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Posts from January 2020

BazelCon 2019

Thursday, January 16, 2020

Cross-posted from the original BazelCon 2019 recap .

Last month the Google Bazel team hosted its largest ever Bazel user conference: BazelCon 2019, an annual gathering of the community surrounding the Bazel build system. This is the main Bazel event of the year which serves as an opportunity for Bazel contributors, maintainers, and users to meet and learn from each other, present Bazel migration stories, educate new users, and collaborate together on the future of Bazel.

BazelCon 2019 by the Numbers

  • 400+ attendees (2x increase over BazelCon 2018)
  • 125 organizations represented including Microsoft, Spotify, Uber, Apple, Cruise, EA, Lyft, Tesla, SpaceX, SAP, Bloomberg, Wix, Etsy, BMW and others
  • 26 full-length talks and 15 lightning talks by members of the external community and Googlers
  • 16 hours of Q&A during Office Hours with Bazel team members
  • 45 Bazel Bootcamp attendees
  • 5 Birds of a Feather sessions on iOS, Python, Java, C++ and Front-end Bazel rules
  • 182 users in the #bazelcon2019 Slack channel

BazelCon 2019 Full Length Talks

The full playlist also includes lighting talks.
  • Keynote: The Role of Catastrophic Failure in Software Design – Jeff Atwood (Stack Overflow/Discourse)
  • Bazel State of the Union – John Field and Dmirty Lomov (Google)
  • Building Self Driving Cars with Bazel – Axel Uhlig and Patrick Ziegler (BMW Group)
  • Moving to a Bazel-based CI system: 6 Learnings – Or Shachar (Wix)
  • Bazel Federation – Florian Weikert (Google)
  • Lessons from our First 100,000 Bazel Builds – Kevin Gessner (Etsy)
  • Migrating Lyft-iOS to Bazel – Keith Smiley and Dave Lee (Lyft)
  • Test Selection – Benjamin Peterson (Dropbox)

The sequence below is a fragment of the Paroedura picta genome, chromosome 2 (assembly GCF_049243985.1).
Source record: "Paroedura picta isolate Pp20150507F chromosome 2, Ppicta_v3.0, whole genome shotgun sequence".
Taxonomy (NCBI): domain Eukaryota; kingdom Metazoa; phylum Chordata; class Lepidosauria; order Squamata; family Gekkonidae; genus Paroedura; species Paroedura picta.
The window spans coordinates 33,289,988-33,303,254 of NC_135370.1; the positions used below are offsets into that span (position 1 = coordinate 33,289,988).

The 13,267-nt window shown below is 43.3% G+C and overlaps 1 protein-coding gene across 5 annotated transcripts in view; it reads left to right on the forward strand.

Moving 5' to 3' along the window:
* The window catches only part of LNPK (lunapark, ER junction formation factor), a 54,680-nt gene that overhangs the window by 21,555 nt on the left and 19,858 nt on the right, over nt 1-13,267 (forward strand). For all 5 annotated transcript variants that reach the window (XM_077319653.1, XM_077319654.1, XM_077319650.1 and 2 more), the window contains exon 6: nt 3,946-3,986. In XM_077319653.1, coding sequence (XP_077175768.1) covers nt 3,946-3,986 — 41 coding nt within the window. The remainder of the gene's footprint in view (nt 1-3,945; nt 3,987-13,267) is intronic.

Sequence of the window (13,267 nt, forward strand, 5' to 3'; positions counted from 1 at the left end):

• Porting iOS Apps to Bazel – Oscar Bonilla (LinkedIn)
  • Boosting Dev Box Performance with Remote Execution for Non-Hermetic Build Engines – Erik Mavrinac (Microsoft)
  • Building on Key - Keeping your Actions and Remote Executions in Tune – George Gensure (UberATG)
  • Bazel remote execution API vs Goma – Mostyn Bramley-Moore (Vewd Software)
  • Integrating with ease: leveraging BuildStream interaction with Bazel build for consistent results – Daniel Silverstone (Codethink)
  • Building Self-Driving Cars with Bazel – Michael Broll and Nico Valigi (Cruise)
  • Make local development (with Bazel) great again! – Ittai Zeidman (Wix)
  • Gradle to Bazel – Chip Dickson and Charles Walker (SUM Global Technology)
  • Bazel Bootcamp – Kyle Cordes (Oasis Digital)
  • Bazel migration patterns: how to prove business value with a small investment – Alex Eagle and Greg Magolan (Google)
  • Dynamic scheduling: Fastest clean and incremental builds – Julio Merino (Google)
  • Building a great CI with Bazel – Philipp Wollermann (Google)
By Misha Narinsky, Bazel Team

Google Summer of Code 2020 is now open for mentor organization applications!

Tuesday, January 14, 2020

We are looking for open source projects and organizations to participate in the 16th annual Google Summer of Code (GSoC)! GSoC is a global program that draws university student developers from around the world to contribute to open source projects. Each student will spend three months working on a coding project with the support of volunteer mentors from participating open source organizations, mid-May to mid-August.

Last year, 1,276 students worked with 206 open source organizations and over 2,000 mentors. Organizations include small and medium sized open source projects, as well as a number of umbrella organizations with many sub-projects under them (Apache Software Foundation, Python Software Foundation, etc.).

Our 2020 goal is to accept more organizations into their first GSoC than ever before! We ask that veteran organizations refer other organizations they think would be a good fit to participate in GSoC.

You can apply to be a mentoring organization for GSoC starting today. The deadline to apply is February 5 at 19:00 UTC. Organizations chosen for GSoC 2020 will be publicly announced on February 20.